• Any vehicle, regardless of size, designed to transport 16 or more persons, including the driver.
  • Any vehicle required by federal regulations to be placarded while transporting hazardous materials.

HOS:

Hours Of Service

HOS refers to the logbook hours of service regulations.
Gladhand's Comment
member avatar

The High Road Training program was the most helpful thing, because of it i retained a lot more and passed the permit test in 8 minutes or so, the lady at the DMV couldn't believe How fast i did it and that I actually passed doing it that quick.

Dm:

Dispatcher, Fleet Manager, Driver Manager

The primary person a driver communicates with at his/her company. A dispatcher can play many roles, depending on the company's structure. Dispatchers may assign freight, file requests for home time, relay messages between the driver and management, inform customer service of any delays, change appointment times, and report information to the load planners.

DMV:

Department of Motor Vehicles, Bureau of Motor Vehicles

The state agency that handles everything related to your driver's licences, including testing, issuance, transfers, and revocation.

PlanB's Comment
member avatar

I feel like a jerk for ignoring that email thinking it was automated spam.

Thank you for putting together the training program. I'll be spending a lot of time on it during my bus ride to Springfield Missouri.

I'm scheduled to attend Prime orientation on the 25th for PSD and have been so busy helping my wife get ready to be on her own with our two toddlers while I am away. Haven't had the time to just sit down and study unfortunately.

I do have a NC cdl permit...to bad it doesn't transfer to Missouri.

Again, as a new guy here, I thank you for building this training tool.

CDL:

Commercial Driver's License (CDL)

A CDL is required to drive any of the following vehicles:

  • Any combination of vehicles with a gross combined weight rating (GCWR) of 26,001 or more pounds, providing the gross vehicle weight rating (GVWR) of the vehicle being towed is in excess of 10,000 pounds.
  • Any single vehicle with a GVWR of 26,001 or more pounds, or any such vehicle towing another not in excess of 10,000 pounds.
  • Any vehicle, regardless of size, designed to transport 16 or more persons, including the driver.
  • Any vehicle required by federal regulations to be placarded while transporting hazardous materials.

PSD:

Prime Student Driver

Prime Inc has a CDL training program and the first phase is referred to as PSD. You'll get your permit and then 10,000 miles of on the road instruction.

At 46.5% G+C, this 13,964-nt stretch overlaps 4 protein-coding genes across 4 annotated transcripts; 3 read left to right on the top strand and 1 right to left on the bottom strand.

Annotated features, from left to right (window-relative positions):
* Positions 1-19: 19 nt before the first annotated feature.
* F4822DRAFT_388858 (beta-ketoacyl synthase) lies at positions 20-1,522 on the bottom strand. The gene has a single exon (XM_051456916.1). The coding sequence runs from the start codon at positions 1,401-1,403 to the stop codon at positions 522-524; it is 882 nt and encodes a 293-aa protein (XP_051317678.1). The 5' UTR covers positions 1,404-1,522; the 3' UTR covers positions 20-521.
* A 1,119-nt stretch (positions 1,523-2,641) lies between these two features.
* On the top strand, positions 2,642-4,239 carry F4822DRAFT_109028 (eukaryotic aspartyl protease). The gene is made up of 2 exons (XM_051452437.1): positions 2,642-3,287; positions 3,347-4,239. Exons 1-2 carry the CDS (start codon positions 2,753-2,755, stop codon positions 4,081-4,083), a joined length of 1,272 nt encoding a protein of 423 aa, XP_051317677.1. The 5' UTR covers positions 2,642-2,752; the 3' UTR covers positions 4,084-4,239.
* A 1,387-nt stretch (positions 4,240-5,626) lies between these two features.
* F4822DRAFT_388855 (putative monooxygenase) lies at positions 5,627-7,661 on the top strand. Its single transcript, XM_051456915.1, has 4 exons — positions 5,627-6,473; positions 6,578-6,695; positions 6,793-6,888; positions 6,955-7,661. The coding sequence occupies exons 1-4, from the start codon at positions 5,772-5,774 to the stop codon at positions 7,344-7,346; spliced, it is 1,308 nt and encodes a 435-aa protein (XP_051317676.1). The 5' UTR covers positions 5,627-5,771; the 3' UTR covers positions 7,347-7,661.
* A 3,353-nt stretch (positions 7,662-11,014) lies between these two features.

The following is from Prime's website:

Prime’s PSD begins with you obtaining your CDL permit. Then you’ll go on the road with a certified CDL instructor for no less than 75 hours of one-on-one behind the wheel training. After training, you’ll return to Prime’s corporate headquarters in Springfield, Missouri, for final CDL state testing and your CDL license.

Obtain CDL Permit / 4 Days

  • Enter program, study and test for Missouri CDL permit.
  • Start driving/training at Prime Training Center in Springfield, Missouri.
  • Work toward 40,000 training dispatched miles (minimum) with food allowance while without CDL (Food allowance is paid back with future earnings).

On-the-Road Instruction / 10,000 Miles

  • Train with experienced certified CDL instructor for 3-4 weeks in a real world environment.
  • Get 75 hours of behind-the-wheel time with one-on-one student/instructor ratio.
  • Earn 10,000 miles toward total 40,000 miles needed.
Unholychaos's Comment
member avatar

I'm going to play devil's advocate here and say that there are things in the high road program that aren't necessarily asked on the written test I took in Iowa. So I can see the emailers point to an extent. Yes, we do need to know a lot of what the high road covers out here, I'm not knocking that. But we don't necessarily need to know and memorize absolutely EVERYTHING to get the CDL. Again, not knocking the high road program. It's a great tool to learn.

CDL:

Commercial Driver's License (CDL)

A CDL is required to drive any of the following vehicles:

  • Any combination of vehicles with a gross combined weight rating (GCWR) of 26,001 or more pounds, providing the gross vehicle weight rating (GVWR) of the vehicle being towed is in excess of 10,000 pounds.
  • Any single vehicle with a GVWR of 26,001 or more pounds, or any such vehicle towing another not in excess of 10,000 pounds.
  • Any vehicle, regardless of size, designed to transport 16 or more persons, including the driver.
  • Any vehicle required by federal regulations to be placarded while transporting hazardous materials.